Beijing is determined to keep its population at less than 23 million by 2020 by moving out industries that are not suitable for the capital and adjusting economic structures, deputies said on March 6.
Li Shixiang, executive vice-mayor of Beijing, said during the third session of the 12th National People’s Congress that the capital, which faces a serious water shortage, must control its residential population and that the government has taken various measures over the past two years to do so.
After researching the city’s water resources capacity, the government found that Beijing’s population should be no more than 23 million by 2020, said Li, also an NPC deputy.
“Although the South-to-North Water Diversion Project has reduced the burdens of insufficient water in the city, it has not rooted out the problem,” he said. “Water is the key and major reason of the population restriction.”
The government has a goal for population control every year in a bid to alleviate the city’s living pressures, he said.
By the end of last year, the capital’s population had reached 21.52 million, about 6,000 more than the goal the government set for last year, according to Li, who added that the goal for this year is 21.80 million.
To make the capital better play its political role and effectively reduce pressure on the central regions, the government last year transferred almost 50 labor-intensive industries deemed not suitable for the city, such as a wholesale market near the Beijing Zoo, he said.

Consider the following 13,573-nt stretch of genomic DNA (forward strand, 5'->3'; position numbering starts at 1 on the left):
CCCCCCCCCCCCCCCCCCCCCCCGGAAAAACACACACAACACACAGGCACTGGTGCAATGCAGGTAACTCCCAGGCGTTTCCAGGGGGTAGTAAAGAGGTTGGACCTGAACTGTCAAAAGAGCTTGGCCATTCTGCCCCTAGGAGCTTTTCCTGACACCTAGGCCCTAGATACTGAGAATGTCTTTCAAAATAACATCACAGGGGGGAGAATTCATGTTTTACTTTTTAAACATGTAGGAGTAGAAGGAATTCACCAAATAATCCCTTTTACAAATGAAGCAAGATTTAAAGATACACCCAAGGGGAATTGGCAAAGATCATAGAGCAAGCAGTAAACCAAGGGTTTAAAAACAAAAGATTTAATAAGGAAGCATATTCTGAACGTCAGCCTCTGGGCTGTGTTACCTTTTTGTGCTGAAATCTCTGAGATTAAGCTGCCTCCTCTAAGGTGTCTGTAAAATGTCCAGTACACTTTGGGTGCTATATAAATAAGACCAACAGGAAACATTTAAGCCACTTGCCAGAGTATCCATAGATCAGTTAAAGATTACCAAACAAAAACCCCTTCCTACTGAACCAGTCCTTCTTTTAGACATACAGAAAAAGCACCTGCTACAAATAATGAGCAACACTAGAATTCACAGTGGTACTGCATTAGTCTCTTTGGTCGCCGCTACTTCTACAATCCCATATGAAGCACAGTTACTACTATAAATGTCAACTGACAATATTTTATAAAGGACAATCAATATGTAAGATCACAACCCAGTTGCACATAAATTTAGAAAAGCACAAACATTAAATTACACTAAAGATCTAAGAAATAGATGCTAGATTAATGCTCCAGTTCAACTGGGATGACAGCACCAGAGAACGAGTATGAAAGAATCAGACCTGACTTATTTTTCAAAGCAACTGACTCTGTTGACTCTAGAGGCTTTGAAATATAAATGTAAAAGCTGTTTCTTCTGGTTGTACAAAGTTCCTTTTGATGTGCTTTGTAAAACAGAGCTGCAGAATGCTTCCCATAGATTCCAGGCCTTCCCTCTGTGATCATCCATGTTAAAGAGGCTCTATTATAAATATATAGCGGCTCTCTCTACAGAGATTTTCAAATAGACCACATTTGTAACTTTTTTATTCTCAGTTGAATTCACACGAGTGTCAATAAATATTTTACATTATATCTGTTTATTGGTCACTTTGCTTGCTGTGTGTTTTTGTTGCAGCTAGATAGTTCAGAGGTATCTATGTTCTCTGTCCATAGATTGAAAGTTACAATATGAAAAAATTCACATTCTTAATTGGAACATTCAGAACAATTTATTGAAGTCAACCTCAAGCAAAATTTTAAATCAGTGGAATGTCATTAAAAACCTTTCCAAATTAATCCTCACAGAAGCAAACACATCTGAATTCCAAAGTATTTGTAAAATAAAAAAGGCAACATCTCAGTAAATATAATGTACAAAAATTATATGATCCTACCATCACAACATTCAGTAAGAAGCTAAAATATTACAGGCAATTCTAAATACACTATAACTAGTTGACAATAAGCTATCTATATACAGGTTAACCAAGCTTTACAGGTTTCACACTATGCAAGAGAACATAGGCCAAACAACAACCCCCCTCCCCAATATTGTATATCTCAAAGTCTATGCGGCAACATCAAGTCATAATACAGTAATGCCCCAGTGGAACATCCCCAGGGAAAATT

The government has also planned to move another 36 large markets that are selling clothing and household goods this year, and it will go on working with the city’s 16 districts and counties to implement population control this year, according to its government work report, issued in January.
“But moving these industries in fact is not an easy thing, and it’s even facing lots of difficulties, which calls for efforts and coordination from Tianjin and Hebei province,” Li said.
For example, a website to post information about the wholesale market near the Beijing Zoo has been established for Beijing, but the market’s logistics departments are ready to locate in Hebei, “which will bring profits both for the capital and the province.”
Yang Xiaochao, a member of the Beijing Municipal Committee, said measures to curb the capital’s population growth should also help the integrated economic development of Beijing, Tianjin and Hebei.
“We’ve enhanced cooperation in different industries since last year. We’ve done integration in medical and educational fields with Hebei, dispatching our doctors to the provincial hospitals to boost medical quality,” Yang said.